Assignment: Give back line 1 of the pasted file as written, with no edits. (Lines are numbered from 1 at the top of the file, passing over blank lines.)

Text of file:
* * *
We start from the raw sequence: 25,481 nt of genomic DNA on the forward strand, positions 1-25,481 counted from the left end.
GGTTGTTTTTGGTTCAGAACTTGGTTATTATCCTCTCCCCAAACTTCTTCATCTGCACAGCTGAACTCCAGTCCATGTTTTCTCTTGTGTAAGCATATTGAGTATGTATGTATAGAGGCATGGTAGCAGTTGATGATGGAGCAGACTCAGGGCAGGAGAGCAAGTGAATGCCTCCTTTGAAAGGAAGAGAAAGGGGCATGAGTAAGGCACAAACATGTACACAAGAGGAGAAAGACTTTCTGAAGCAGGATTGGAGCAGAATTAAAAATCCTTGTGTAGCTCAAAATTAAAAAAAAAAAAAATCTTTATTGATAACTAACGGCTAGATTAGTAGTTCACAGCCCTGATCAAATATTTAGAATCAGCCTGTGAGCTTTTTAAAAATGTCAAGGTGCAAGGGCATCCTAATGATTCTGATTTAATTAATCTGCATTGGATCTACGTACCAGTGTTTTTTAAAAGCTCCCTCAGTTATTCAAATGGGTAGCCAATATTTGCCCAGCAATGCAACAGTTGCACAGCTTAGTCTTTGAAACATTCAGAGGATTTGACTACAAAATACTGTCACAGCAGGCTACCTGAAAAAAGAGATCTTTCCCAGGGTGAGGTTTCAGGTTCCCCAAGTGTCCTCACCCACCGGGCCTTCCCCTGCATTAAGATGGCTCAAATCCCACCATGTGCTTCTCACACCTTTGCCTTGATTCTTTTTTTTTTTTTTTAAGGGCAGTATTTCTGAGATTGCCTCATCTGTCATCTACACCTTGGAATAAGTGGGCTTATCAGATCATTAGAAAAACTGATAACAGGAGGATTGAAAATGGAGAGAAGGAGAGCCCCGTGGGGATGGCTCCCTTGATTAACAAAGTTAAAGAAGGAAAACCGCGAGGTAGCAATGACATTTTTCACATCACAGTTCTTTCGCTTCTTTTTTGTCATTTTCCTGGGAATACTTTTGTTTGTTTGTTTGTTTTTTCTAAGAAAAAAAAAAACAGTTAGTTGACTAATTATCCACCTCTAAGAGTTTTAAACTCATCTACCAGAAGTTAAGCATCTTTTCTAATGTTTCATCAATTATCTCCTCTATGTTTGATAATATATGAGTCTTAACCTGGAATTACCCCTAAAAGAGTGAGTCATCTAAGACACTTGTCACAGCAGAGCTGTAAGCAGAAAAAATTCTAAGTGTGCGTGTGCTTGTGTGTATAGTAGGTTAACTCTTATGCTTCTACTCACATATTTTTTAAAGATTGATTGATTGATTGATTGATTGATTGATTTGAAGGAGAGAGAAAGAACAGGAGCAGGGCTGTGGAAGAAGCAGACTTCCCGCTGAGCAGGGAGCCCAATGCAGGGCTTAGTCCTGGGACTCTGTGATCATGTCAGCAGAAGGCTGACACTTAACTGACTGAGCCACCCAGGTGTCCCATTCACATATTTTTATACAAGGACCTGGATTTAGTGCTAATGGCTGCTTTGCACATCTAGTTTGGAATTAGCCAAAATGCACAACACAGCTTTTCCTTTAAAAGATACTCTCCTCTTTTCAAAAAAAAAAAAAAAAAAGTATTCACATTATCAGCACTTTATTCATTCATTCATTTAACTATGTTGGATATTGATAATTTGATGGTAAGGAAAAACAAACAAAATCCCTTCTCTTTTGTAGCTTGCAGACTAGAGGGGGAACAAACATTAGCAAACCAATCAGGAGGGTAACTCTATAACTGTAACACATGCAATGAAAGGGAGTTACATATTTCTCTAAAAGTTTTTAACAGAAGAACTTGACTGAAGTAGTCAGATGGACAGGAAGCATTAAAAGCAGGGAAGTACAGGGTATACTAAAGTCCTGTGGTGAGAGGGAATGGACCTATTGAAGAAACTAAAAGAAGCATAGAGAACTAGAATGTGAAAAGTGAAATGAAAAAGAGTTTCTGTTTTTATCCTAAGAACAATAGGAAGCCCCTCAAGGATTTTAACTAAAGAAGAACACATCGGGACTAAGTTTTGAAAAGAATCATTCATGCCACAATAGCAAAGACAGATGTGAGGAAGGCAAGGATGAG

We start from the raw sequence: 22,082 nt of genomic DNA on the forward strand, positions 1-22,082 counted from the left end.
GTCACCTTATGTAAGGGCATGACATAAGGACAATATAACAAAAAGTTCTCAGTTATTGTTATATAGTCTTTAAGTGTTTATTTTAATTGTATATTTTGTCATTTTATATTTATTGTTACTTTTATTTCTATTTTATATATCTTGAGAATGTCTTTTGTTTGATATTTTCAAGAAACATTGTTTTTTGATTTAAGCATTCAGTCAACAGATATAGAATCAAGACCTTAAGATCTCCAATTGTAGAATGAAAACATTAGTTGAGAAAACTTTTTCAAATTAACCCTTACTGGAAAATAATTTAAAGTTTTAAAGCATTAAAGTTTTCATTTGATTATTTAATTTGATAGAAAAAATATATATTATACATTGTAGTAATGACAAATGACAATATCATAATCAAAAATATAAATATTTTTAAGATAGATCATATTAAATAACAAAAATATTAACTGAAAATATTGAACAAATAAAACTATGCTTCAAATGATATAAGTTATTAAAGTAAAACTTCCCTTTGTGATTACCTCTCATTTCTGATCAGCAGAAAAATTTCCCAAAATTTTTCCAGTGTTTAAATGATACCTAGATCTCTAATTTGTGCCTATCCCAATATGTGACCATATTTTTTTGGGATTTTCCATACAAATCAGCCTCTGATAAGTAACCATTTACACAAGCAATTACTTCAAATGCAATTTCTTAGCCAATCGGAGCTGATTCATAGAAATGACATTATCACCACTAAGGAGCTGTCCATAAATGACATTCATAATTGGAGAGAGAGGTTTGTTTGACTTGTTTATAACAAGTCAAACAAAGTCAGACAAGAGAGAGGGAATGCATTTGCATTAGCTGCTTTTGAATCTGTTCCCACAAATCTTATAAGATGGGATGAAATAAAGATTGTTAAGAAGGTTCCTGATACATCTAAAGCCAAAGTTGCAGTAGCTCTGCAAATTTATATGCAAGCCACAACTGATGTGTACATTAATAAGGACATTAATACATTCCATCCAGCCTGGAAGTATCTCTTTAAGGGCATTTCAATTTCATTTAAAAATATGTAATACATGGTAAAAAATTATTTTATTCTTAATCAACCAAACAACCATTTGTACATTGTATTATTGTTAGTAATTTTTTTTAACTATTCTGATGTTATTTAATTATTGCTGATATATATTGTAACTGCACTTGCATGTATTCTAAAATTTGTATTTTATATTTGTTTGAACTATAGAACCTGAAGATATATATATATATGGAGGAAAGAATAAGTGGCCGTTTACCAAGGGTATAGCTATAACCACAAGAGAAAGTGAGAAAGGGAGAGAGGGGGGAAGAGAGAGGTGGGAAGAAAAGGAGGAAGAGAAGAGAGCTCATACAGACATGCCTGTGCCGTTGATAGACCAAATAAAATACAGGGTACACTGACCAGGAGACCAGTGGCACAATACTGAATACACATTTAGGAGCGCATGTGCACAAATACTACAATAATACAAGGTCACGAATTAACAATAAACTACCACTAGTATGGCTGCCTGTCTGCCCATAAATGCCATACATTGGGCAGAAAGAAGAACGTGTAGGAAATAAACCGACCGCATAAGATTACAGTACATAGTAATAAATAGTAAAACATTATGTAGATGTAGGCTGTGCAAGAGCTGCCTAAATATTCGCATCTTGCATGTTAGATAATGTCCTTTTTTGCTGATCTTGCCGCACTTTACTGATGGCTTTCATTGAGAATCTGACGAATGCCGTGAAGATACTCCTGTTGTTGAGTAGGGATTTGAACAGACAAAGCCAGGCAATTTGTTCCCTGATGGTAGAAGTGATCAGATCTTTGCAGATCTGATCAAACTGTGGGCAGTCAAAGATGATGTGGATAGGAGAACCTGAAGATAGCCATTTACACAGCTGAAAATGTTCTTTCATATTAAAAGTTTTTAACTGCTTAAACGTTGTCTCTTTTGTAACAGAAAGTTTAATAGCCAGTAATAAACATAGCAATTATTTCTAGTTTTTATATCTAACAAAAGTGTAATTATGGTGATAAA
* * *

We start from the raw sequence: 25,481 nt of genomic DNA on the forward strand, positions 1-25,481 counted from the left end.